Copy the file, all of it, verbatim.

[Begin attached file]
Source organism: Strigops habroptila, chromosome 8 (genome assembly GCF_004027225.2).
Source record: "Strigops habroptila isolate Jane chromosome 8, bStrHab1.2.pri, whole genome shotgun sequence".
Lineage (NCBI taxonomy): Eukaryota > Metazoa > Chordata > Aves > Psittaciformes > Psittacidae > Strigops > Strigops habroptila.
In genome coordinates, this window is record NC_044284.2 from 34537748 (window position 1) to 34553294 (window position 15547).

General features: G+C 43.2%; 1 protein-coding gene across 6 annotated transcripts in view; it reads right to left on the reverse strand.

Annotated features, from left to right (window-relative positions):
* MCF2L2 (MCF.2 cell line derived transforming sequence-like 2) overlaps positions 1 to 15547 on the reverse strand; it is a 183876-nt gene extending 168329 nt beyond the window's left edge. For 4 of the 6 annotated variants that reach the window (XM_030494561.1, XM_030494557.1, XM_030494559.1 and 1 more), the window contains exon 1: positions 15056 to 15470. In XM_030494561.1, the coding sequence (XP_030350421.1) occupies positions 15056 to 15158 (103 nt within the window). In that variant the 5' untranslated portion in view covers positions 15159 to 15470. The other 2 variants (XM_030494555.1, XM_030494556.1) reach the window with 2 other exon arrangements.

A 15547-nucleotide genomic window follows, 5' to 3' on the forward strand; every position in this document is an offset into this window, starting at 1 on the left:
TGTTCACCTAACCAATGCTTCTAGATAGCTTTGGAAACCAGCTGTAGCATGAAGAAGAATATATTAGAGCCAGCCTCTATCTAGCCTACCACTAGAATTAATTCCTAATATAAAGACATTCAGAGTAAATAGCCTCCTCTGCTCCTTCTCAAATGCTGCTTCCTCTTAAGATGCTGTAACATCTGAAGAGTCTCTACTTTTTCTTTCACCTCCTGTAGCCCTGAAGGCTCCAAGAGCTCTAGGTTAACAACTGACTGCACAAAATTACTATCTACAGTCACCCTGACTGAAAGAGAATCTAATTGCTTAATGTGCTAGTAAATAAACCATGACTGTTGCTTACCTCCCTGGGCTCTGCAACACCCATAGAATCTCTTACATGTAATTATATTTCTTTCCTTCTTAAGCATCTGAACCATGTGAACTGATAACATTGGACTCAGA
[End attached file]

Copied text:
Source organism: Strigops habroptila, chromosome 8 (genome assembly GCF_004027225.2).
Source record: "Strigops habroptila isolate Jane chromosome 8, bStrHab1.2.pri, whole genome shotgun sequence".
Lineage (NCBI taxonomy): Eukaryota > Metazoa > Chordata > Aves > Psittaciformes > Psittacidae > Strigops > Strigops habroptila.
In genome coordinates, this window is record NC_044284.2 from 34537748 (window position 1) to 34553294 (window position 15547).

General features: G+C 43.2%; 1 protein-coding gene across 6 annotated transcripts in view; it reads right to left on the reverse strand.

Annotated features, from left to right (window-relative positions):
* MCF2L2 (MCF.2 cell line derived transforming sequence-like 2) overlaps positions 1 to 15547 on the reverse strand; it is a 183876-nt gene extending 168329 nt beyond the window's left edge. For 4 of the 6 annotated variants that reach the window (XM_030494561.1, XM_030494557.1, XM_030494559.1 and 1 more), the window contains exon 1: positions 15056 to 15470. In XM_030494561.1, the coding sequence (XP_030350421.1) occupies positions 15056 to 15158 (103 nt within the window). In that variant the 5' untranslated portion in view covers positions 15159 to 15470. The other 2 variants (XM_030494555.1, XM_030494556.1) reach the window with 2 other exon arrangements.

A 15547-nucleotide genomic window follows, 5' to 3' on the forward strand; every position in this document is an offset into this window, starting at 1 on the left:
TGTTCACCTAACCAATGCTTCTAGATAGCTTTGGAAACCAGCTGTAGCATGAAGAAGAATATATTAGAGCCAGCCTCTATCTAGCCTACCACTAGAATTAATTCCTAATATAAAGACATTCAGAGTAAATAGCCTCCTCTGCTCCTTCTCAAATGCTGCTTCCTCTTAAGATGCTGTAACATCTGAAGAGTCTCTACTTTTTCTTTCACCTCCTGTAGCCCTGAAGGCTCCAAGAGCTCTAGGTTAACAACTGACTGCACAAAATTACTATCTACAGTCACCCTGACTGAAAGAGAATCTAATTGCTTAATGTGCTAGTAAATAAACCATGACTGTTGCTTACCTCCCTGGGCTCTGCAACACCCATAGAATCTCTTACATGTAATTATATTTCTTTCCTTCTTAAGCATCTGAACCATGTGAACTGATAACATTGGACTCAGA